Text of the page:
The Trot

1. The trot is a two (2)-beat pace of alternate diagonal legs (left fore and right hind leg and vice versa) separated by a moment of suspension.
2. The trot should show free, active and regular steps.
3. The quality of the trot is judged by general impression, i.e. the regularity and elasticity of the steps, the cadence and impulsion in both collection and extension. This quality originates from a supple back and well-engaged hindquarters, and by the ability to maintain the same
rhythm and natural balance with all variations of the trot.
4. The following trots are recognised: Working trot, Lengthening of steps, Collected trot, Medium trot and Extended trot.
4.1. Working trot. This is a pace between the Collected and the Medium trot, in which a Horse’s training is not yet developed enough and ready for collected movements. The Horse shows proper balance and, remaining “on the bit”, goes forward with even, elastic steps and good hock action. The expression “good hock action” underlines the importance of an impulsion originating from the activity of the hindquarters.
4.2. Lengthening of steps. In the test for four (4)-year-old Horses “lengthening of steps” is required. This is a variation between the Working and Medium trot in which a Horse’s training is not developed enough for Medium trot.
4.3. Collected trot. The Horse, remaining “on the bit”, moves forward with the neck raised and arched. The hocks, being well-engaged and flexed, must maintain an energetic impulsion, enabling the shoulders to move with greater mobility, thus demonstrating complete selfcarriage.
Although the Horse’s steps are shorter than in the other trots, elasticity and cadence are not lessened.
4.4. Medium trot. This is a pace of moderate lengthening compared to the Extended trot, but “rounder” than the latter. Without hurrying, the Horse goes forward with clearly lengthened steps and with impulsion from the hindquarters. The Athlete allows the Horse to carry the head a little more in front of the vertical than at the Collected and the Working trot, and to lower the head and neck slightly. The steps should be even, and the whole movement balanced and unconstrained.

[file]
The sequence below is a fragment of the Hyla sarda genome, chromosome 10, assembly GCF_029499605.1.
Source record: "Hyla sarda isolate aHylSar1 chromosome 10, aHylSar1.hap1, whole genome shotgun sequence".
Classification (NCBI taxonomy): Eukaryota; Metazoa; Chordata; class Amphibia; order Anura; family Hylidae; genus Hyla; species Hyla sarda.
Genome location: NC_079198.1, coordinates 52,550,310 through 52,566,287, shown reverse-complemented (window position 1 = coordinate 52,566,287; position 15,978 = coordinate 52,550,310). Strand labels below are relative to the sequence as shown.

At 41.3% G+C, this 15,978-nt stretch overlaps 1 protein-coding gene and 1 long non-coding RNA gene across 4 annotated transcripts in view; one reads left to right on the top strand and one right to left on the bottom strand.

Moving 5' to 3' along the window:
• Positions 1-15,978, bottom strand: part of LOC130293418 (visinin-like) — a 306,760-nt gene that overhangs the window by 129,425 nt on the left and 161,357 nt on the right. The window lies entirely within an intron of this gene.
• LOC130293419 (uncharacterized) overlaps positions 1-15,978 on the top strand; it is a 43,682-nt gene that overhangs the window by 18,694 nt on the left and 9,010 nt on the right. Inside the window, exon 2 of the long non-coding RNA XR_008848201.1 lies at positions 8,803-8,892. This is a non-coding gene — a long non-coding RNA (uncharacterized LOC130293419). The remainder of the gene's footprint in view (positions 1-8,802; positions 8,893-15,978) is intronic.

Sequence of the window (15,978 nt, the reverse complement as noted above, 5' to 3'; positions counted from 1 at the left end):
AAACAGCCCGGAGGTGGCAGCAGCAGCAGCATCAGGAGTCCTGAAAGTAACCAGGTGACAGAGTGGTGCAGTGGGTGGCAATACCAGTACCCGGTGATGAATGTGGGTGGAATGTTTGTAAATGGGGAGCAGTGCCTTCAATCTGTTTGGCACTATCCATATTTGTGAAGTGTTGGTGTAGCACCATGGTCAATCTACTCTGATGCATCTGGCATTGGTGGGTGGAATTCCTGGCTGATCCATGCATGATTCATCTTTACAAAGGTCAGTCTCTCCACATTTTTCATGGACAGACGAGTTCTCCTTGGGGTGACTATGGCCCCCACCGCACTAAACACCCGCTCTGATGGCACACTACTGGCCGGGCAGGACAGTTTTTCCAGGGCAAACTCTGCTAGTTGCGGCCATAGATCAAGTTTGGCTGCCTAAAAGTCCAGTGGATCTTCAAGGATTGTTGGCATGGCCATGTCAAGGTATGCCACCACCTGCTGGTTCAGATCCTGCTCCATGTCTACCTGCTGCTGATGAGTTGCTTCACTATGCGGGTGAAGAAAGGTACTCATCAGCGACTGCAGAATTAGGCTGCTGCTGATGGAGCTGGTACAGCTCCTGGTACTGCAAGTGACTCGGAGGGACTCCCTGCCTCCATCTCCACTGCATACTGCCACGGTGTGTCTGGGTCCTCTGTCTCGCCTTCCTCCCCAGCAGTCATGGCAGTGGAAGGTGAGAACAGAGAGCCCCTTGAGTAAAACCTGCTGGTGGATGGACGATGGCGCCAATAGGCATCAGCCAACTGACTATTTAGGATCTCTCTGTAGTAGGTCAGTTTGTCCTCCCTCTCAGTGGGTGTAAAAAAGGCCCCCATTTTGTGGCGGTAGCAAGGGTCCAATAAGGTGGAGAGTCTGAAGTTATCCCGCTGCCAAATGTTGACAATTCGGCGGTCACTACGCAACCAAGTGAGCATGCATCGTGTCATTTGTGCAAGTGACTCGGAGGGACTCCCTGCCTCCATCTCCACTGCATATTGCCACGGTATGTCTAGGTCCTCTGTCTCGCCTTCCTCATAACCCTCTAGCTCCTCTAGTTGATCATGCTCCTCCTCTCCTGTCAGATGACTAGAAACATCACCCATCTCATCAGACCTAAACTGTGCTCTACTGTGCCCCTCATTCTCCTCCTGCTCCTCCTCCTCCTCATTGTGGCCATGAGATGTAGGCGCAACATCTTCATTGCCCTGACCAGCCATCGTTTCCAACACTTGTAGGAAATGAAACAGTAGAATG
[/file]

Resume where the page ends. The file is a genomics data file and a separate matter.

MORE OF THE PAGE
4.5. Extended trot. The Horse covers as much ground as possible. Without hurrying, the steps are lengthened to the utmost as a result of great impulsion from the hindquarters. The Athlete allows the Horse to lengthen the frame and to gain ground whilst controlling the poll. The fore feet should touch the ground on the spot towards which they are pointing. The movement of the fore and hind legs should reach equally forward in the moment of extension. The whole movement should be well-balanced and the transition to Collected trot should be smoothly executed by taking more weight on the hindquarters.
5. All trot work is executed “sitting”, unless otherwise indicated in the test.
6. Stretching on a long rein. This exercise gives a clear impression of the “throughness” of the Horse and proves its balance, suppleness, obedience and relaxation. In order to execute the exercise “stretching on a long rein” correctly, the Athlete must lengthen the reins as the Horse stretches gradually forward and downward. As the neck stretches forwards and downwards, the mouth should reach more or less to the horizontal line corresponding with the point of the shoulder. An elastic and consistent contact with the Athlete’s hands must be maintained. The pace must maintain its rhythm, and the Horse should remain light in the shoulders with the hindlegs well-engaged. During the retake of the reins the Horse must accept the contact without resistance in the mouth or poll.
The Trot
The trot is a pace in two (2)-beat rhythm with four (4) phases (Numbers in circles indicate the beat)

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